Good Life: How We Spend: Trend: Size Matters

Just where — and how — do Philly shoppers (some of the heaviest in the nation) fit into fashion’s shifting scales?

I went shopping recently. And I went, some might say foolishly, with the Thinnest Woman in the World (TWW). She’s from New York, where those people live. In our city, people like to eat. By that, I mean we’re fat. The fattest city in the country, if you listen to one recent national study.


I went shopping recently. And I went, some might say foolishly, with the Thinnest Woman in the World (TWW). She’s from New York, where those people live. In our city, people like to eat. By that, I mean we’re fat. The fattest city in the country, if you listen to one recent national study.

But let’s not. Let’s just have lunch at Tria, then cross the street to Anthropologie, the store that always seems stocked to fit my petite but curvy frame. There’s a reason for that, TWW claimed: Their sizes are HUGE. I am swimming in a 2, she moaned, then drifted off to hunt for a 0. The rest of the trip, for me anyway, was more miss than hit — witness the seasons-past, super-tight size 6 Donna Karan number at Loehmann’s that looked like some hooker in Trenton wanted her dress back. I ended up at Banana Republic and, with a size 2 cropped blazer in hand, noticed another variable in this shifting calculus of mass: the 00. The unsize. The non-size. The double of nothing.

And it all got me thinking: Are we experiencing a round of what the fashion press refers to as vanity sizing? Am I being flattered by a generous 2, while mocked by the new 00? Are merchandisers cutting clothes larger, then making the numbers suit?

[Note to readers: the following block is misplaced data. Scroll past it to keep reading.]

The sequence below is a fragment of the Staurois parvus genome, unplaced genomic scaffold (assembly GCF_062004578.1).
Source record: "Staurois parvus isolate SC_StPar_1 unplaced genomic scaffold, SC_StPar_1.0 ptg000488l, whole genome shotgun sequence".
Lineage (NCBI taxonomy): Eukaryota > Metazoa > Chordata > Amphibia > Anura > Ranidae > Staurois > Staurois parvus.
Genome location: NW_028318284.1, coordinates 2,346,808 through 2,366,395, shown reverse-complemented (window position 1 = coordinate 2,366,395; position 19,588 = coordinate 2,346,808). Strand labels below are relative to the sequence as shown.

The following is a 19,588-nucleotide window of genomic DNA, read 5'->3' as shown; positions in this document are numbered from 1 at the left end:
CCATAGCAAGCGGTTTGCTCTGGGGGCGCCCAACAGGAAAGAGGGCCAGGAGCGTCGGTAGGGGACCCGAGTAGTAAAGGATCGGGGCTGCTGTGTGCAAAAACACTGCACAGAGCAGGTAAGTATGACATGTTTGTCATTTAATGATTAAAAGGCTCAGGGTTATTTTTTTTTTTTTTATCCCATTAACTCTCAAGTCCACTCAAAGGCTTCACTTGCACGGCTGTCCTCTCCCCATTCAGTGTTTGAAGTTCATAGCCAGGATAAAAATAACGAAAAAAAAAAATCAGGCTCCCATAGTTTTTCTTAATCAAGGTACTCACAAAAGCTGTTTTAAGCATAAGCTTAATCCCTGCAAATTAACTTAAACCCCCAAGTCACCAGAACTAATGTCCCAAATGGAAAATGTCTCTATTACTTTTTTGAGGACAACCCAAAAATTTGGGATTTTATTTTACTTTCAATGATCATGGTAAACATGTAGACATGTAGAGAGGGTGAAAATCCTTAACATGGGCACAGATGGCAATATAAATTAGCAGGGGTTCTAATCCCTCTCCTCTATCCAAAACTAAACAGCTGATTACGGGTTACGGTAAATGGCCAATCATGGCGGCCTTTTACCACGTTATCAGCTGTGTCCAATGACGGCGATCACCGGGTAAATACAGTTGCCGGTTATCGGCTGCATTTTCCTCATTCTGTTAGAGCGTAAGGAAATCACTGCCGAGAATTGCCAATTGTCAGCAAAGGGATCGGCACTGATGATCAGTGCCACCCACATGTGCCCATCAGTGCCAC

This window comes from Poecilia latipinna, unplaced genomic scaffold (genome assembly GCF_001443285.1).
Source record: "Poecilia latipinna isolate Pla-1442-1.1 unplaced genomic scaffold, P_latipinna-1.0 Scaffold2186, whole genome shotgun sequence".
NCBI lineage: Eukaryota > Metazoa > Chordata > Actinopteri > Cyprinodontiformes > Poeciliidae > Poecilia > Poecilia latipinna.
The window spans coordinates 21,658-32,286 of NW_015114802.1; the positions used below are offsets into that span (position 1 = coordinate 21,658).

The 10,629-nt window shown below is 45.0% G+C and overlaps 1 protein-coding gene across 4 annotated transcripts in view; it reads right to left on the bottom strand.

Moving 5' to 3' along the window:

“We don’t do that. It ticks people off,” said merchandise manager Katherine Danneberg of Anthropologie, adding that she knows of some mass stores that do. But at her shop, a 4 is a 4, year after year. To make sure, they size their clothes first according to standard specs, then adjust with a fit model, a method that yields more consistency than the model-as-muse approach — especially if your muse is, say, a coke-snorting waif.

But keep in mind, Danneberg cautioned, that in a fashion climate where silhouettes shift fast (skinny jeans for fall, or wide-leg trousers?), the math can get fuzzy. “Take me,” she offered, describing her boyish frame. “When pant rises go up, I need an 8. When pant rises go down, a 6.” She goes with it, she said, and doesn’t start freaking out that she’s suddenly gained weight.

One-moniker manager/buyer Tuesday, at Joan Shepp, made a similar point, after confessing that the avant-garde outpost is indeed “sizing up” — that is, calling in more 12’s and 14’s from designers who deign to cut for larger women. (Got a healthy bottom, a bosom you could stack books on? She recommends something by Ivan Grundahl, from Copenhagen.) To deal with the style and silhouette factors, Joan Shepp relies on variety: skinny pants from Stella, more generous cuts from Dries. Balancing the inventory by country of origin helps, too, since Italian and French lines tend to run small, and the Japanese often make things “very narrow, very restrictive,” just to be jerks. As Tuesday puts it: “When I’m wearing a Yoji outfit and trying to boogie for the train, I have to hike up the skirt.”

And the new 00, as suspiciously small as the starlet who claims that, really, she eats? The response, said Deborah Lloyd, executive VP of design and product development at Banana Republic, has been “amazing.” And no, its addition didn’t shift the other sizes up the scale. It simply addressed a need. ­Apparently, TWWs need clothes, too.

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